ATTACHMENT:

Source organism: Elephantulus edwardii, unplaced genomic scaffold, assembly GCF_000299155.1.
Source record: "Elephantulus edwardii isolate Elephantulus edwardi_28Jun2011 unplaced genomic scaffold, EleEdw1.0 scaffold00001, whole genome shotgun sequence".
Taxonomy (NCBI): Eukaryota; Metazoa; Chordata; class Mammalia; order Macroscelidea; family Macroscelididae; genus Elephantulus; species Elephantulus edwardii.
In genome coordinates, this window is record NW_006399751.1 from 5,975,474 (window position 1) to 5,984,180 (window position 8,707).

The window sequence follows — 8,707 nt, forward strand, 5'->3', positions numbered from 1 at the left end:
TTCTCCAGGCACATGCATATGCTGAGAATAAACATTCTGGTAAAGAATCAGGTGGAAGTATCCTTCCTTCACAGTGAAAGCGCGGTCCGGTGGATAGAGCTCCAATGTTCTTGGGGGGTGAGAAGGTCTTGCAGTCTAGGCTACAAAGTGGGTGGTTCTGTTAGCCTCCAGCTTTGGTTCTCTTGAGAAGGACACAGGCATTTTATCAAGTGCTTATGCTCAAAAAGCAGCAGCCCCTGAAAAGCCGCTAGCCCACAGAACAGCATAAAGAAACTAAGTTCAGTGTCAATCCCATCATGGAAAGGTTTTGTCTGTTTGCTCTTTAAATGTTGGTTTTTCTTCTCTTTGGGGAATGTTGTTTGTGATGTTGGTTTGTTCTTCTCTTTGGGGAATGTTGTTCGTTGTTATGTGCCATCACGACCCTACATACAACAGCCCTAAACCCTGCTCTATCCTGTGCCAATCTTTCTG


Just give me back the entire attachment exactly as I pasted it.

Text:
Source organism: Elephantulus edwardii, unplaced genomic scaffold, assembly GCF_000299155.1.
Source record: "Elephantulus edwardii isolate Elephantulus edwardi_28Jun2011 unplaced genomic scaffold, EleEdw1.0 scaffold00001, whole genome shotgun sequence".
Taxonomy (NCBI): Eukaryota; Metazoa; Chordata; class Mammalia; order Macroscelidea; family Macroscelididae; genus Elephantulus; species Elephantulus edwardii.
In genome coordinates, this window is record NW_006399751.1 from 5,975,474 (window position 1) to 5,984,180 (window position 8,707).

The window sequence follows — 8,707 nt, forward strand, 5'->3', positions numbered from 1 at the left end:
TTCTCCAGGCACATGCATATGCTGAGAATAAACATTCTGGTAAAGAATCAGGTGGAAGTATCCTTCCTTCACAGTGAAAGCGCGGTCCGGTGGATAGAGCTCCAATGTTCTTGGGGGGTGAGAAGGTCTTGCAGTCTAGGCTACAAAGTGGGTGGTTCTGTTAGCCTCCAGCTTTGGTTCTCTTGAGAAGGACACAGGCATTTTATCAAGTGCTTATGCTCAAAAAGCAGCAGCCCCTGAAAAGCCGCTAGCCCACAGAACAGCATAAAGAAACTAAGTTCAGTGTCAATCCCATCATGGAAAGGTTTTGTCTGTTTGCTCTTTAAATGTTGGTTTTTCTTCTCTTTGGGGAATGTTGTTTGTGATGTTGGTTTGTTCTTCTCTTTGGGGAATGTTGTTCGTTGTTATGTGCCATCACGACCCTACATACAACAGCCCTAAACCCTGCTCTATCCTGTGCCAATCTTTCTG